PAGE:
The Congressional Veto and Administrative Rulemaking
William West and Joseph Cooper focus on the congressional veto as a means of controlling administrative rulemaking. They contend that criticisms of the veto are based on faulty assumptions concerning the legislative and administrative process and that the veto, if structured properly, can have a salutary effect as an oversight device in many areas of administrative rulemaking.
Legislators, Leaders, and Lawmaking: The U.S. House of Representatives in the Postreform Era, Barbara Sinclair Reviewed by Joseph Cooper
The American Speakership: The Office in Historical Perspective, Ronald M. Peters, Jr. Reviewed by Joseph Cooper
The Transformation of the U.S. Senate, Barbara Sinclair Reviewed by Joseph Cooper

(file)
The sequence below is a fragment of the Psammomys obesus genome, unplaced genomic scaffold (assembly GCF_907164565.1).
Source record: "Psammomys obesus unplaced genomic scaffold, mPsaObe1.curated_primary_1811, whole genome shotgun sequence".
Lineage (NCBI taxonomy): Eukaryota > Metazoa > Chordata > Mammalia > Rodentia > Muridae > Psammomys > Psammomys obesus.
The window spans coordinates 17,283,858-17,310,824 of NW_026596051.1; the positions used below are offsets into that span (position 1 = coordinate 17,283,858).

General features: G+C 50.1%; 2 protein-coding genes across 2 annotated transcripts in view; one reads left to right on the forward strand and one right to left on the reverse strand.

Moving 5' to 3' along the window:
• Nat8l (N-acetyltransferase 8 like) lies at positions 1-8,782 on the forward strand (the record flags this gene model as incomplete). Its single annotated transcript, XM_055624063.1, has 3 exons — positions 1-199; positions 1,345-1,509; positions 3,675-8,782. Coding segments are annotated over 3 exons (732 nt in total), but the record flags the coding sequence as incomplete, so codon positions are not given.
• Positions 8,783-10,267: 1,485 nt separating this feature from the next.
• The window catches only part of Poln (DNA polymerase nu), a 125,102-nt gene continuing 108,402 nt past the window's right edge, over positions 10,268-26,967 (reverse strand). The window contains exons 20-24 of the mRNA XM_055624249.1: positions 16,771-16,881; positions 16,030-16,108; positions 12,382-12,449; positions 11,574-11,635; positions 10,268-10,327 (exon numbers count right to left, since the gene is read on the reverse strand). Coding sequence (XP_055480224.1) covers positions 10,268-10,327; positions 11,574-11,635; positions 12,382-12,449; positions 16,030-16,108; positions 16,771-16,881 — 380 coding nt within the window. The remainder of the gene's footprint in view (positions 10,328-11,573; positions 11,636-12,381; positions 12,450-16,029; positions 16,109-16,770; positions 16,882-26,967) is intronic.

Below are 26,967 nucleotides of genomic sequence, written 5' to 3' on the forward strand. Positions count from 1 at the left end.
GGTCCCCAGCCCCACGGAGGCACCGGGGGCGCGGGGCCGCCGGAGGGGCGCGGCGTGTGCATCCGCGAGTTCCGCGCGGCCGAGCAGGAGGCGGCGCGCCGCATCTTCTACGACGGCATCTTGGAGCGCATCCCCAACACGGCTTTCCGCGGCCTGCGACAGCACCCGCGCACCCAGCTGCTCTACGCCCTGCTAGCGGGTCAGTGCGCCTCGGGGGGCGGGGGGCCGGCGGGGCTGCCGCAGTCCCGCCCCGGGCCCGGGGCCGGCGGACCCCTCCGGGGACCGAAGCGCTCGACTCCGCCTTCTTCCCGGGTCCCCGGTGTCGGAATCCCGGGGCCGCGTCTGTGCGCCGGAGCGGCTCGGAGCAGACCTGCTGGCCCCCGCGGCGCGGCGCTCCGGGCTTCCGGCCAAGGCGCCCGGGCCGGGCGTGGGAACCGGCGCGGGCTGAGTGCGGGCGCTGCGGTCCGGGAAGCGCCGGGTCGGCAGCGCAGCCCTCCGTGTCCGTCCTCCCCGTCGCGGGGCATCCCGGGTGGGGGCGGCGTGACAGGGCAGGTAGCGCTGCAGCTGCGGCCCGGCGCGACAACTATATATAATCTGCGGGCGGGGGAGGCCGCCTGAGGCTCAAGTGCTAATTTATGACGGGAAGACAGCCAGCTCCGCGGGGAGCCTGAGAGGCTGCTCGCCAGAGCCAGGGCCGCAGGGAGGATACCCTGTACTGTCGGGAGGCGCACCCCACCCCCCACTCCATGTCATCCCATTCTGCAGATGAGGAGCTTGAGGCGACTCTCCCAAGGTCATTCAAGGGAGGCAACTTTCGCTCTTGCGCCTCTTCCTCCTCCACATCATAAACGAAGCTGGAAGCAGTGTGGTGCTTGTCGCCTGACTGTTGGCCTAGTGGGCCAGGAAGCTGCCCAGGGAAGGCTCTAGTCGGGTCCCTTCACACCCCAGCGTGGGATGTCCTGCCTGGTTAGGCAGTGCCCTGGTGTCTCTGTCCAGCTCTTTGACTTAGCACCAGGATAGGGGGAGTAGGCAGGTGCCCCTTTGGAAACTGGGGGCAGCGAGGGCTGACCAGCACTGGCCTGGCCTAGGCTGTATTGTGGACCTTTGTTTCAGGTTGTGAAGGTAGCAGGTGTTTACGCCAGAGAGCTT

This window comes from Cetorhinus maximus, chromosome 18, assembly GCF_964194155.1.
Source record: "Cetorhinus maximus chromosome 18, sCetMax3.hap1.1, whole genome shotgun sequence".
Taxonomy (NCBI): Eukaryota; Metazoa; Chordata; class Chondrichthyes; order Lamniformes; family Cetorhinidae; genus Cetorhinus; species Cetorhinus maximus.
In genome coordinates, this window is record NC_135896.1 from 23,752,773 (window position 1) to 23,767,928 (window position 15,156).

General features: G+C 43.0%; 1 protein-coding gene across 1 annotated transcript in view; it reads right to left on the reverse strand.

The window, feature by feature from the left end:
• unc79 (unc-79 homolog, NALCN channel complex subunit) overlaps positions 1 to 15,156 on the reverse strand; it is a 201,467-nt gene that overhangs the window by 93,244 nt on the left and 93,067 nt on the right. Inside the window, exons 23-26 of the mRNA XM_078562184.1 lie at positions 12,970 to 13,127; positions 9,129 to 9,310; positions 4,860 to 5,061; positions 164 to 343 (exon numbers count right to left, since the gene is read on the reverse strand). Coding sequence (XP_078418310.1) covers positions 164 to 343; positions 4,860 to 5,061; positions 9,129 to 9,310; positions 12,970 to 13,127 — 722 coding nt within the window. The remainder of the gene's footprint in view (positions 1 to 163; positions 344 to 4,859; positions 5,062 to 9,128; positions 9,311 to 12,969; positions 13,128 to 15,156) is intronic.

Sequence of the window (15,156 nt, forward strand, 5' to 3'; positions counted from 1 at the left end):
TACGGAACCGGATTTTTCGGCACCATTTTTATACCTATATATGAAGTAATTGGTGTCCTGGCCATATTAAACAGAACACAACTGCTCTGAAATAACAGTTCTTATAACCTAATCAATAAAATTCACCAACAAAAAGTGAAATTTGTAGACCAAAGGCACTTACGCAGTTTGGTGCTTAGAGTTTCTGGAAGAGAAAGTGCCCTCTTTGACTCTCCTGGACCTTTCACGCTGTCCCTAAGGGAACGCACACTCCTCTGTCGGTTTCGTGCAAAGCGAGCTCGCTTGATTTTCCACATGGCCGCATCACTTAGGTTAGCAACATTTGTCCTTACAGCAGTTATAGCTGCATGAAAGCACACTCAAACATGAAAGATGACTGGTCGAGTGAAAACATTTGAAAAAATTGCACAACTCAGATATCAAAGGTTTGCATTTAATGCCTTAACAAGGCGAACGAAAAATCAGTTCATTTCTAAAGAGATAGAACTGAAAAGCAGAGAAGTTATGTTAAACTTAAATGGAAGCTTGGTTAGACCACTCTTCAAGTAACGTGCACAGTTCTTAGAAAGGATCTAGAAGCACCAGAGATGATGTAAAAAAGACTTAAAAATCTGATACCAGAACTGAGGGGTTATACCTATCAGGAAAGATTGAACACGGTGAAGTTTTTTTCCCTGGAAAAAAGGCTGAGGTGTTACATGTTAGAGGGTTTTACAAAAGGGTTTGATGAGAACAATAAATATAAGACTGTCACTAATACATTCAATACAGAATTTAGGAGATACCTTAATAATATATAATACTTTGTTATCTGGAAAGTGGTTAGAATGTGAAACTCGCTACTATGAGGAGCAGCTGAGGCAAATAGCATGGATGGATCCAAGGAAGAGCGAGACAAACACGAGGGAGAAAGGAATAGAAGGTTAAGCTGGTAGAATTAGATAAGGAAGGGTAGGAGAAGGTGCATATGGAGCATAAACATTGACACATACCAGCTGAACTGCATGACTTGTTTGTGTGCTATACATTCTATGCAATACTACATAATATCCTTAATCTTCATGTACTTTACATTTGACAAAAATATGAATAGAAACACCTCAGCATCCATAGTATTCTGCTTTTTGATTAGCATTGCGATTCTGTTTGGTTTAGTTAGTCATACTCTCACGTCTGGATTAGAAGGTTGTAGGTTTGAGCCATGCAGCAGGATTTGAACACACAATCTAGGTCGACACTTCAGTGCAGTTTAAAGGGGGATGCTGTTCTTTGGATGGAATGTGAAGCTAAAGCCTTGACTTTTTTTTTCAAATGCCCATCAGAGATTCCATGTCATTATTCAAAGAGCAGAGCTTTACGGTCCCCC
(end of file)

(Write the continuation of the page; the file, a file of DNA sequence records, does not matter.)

Legislative Influence v. Presidential Dominance: Competing Models of Bureaucratic Control, William F. West and Joseph Cooper
Running in Place: Inside the Senate, James A. Miller ; The U.S. Senate: Paralysis or a Search for Consensus, George E. Reedy Reviewed by Joseph Coopermore by this author
Join the Academy of Political Science and automatically receive Political Science Quarterly.
Primaries and Conventions for 2020
Publishing since 1886, PSQ is the most widely read and accessible scholarly journal with distinguished contributors such as: Lisa Anderson, Robert A. Dahl, Samuel P. Huntington, Robert Jervis, Joseph S. Nye, Jr., Theda Skocpol, Woodrow Wilsonview additional issues
Articles | Book reviews
THE PROLIFERATION OF NUCLEAR WEAPONS: EXTENDING THE U.S. UMBRELLA AND INCREASING CHANCES OF WAR
The Academy of Political Science, promotes objective, scholarly analyses of political, social, and economic issues. Through its conferences and publications APS provides analysis and insight into both domestic and foreign policy issues.
With neither an ideological nor a partisan bias, PSQ looks at facts and analyzes data objectively to help readers understand what is really going on in national and world affairs.